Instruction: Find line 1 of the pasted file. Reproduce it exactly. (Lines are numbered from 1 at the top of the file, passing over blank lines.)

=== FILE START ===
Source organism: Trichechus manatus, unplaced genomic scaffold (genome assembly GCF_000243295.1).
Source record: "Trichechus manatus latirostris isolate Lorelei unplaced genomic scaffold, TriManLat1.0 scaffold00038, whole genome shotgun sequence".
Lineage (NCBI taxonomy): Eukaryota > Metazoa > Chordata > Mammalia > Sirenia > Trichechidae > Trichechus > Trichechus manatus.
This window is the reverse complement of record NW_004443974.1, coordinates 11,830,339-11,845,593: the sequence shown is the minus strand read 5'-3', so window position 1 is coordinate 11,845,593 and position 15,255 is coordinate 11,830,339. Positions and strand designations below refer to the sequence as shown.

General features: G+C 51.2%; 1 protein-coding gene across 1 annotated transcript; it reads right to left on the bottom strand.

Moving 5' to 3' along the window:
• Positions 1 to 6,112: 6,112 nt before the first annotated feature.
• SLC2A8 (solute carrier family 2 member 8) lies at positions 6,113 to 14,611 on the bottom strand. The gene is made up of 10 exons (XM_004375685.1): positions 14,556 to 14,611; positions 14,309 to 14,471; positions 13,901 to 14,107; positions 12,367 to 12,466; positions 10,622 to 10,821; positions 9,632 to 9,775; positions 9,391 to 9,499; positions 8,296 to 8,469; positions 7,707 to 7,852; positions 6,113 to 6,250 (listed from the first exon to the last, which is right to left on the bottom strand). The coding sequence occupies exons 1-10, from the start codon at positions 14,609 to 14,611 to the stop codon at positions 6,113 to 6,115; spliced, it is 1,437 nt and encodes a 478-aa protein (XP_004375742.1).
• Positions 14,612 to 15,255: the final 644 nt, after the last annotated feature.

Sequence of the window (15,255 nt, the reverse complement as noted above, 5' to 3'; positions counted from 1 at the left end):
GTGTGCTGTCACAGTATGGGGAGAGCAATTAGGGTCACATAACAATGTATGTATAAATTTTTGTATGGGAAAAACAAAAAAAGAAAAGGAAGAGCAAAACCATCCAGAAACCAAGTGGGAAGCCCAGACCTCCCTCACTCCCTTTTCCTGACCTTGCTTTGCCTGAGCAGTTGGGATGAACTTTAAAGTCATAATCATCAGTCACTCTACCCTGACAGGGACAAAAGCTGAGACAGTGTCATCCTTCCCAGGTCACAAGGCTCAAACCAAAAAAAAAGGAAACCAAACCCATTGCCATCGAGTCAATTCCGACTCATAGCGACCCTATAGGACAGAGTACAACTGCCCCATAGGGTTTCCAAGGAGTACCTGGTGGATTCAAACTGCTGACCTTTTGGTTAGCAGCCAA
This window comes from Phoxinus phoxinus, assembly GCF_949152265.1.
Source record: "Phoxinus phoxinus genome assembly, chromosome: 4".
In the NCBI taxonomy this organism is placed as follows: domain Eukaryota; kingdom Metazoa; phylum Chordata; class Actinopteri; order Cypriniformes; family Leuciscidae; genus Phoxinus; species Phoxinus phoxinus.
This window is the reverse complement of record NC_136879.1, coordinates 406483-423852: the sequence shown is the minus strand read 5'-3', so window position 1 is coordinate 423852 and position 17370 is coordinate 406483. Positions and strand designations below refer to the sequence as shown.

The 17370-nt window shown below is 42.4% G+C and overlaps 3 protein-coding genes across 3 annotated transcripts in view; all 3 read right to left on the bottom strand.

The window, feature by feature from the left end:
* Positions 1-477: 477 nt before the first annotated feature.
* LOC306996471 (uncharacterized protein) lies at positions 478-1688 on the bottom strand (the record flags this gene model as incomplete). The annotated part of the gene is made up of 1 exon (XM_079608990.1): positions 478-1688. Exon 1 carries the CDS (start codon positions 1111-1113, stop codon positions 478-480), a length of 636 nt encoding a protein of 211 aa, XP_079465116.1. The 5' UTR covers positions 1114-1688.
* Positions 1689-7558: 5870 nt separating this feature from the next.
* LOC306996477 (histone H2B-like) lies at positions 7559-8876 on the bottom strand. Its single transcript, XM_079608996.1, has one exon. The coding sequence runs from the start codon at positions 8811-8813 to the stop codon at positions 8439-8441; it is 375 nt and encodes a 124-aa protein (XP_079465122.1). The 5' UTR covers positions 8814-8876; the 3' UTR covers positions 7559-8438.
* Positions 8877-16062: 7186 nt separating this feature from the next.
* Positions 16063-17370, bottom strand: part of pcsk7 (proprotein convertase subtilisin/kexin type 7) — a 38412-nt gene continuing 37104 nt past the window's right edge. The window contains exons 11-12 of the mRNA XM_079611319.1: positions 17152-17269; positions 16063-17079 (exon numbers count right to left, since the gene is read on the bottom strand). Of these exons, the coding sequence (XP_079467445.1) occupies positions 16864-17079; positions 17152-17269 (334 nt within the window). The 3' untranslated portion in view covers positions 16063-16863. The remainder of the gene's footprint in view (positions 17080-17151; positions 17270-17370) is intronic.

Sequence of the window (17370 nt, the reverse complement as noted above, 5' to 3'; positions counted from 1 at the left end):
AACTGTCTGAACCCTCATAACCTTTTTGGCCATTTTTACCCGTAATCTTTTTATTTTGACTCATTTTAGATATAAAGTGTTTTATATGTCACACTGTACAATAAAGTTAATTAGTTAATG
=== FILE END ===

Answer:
Source organism: Trichechus manatus, unplaced genomic scaffold (genome assembly GCF_000243295.1).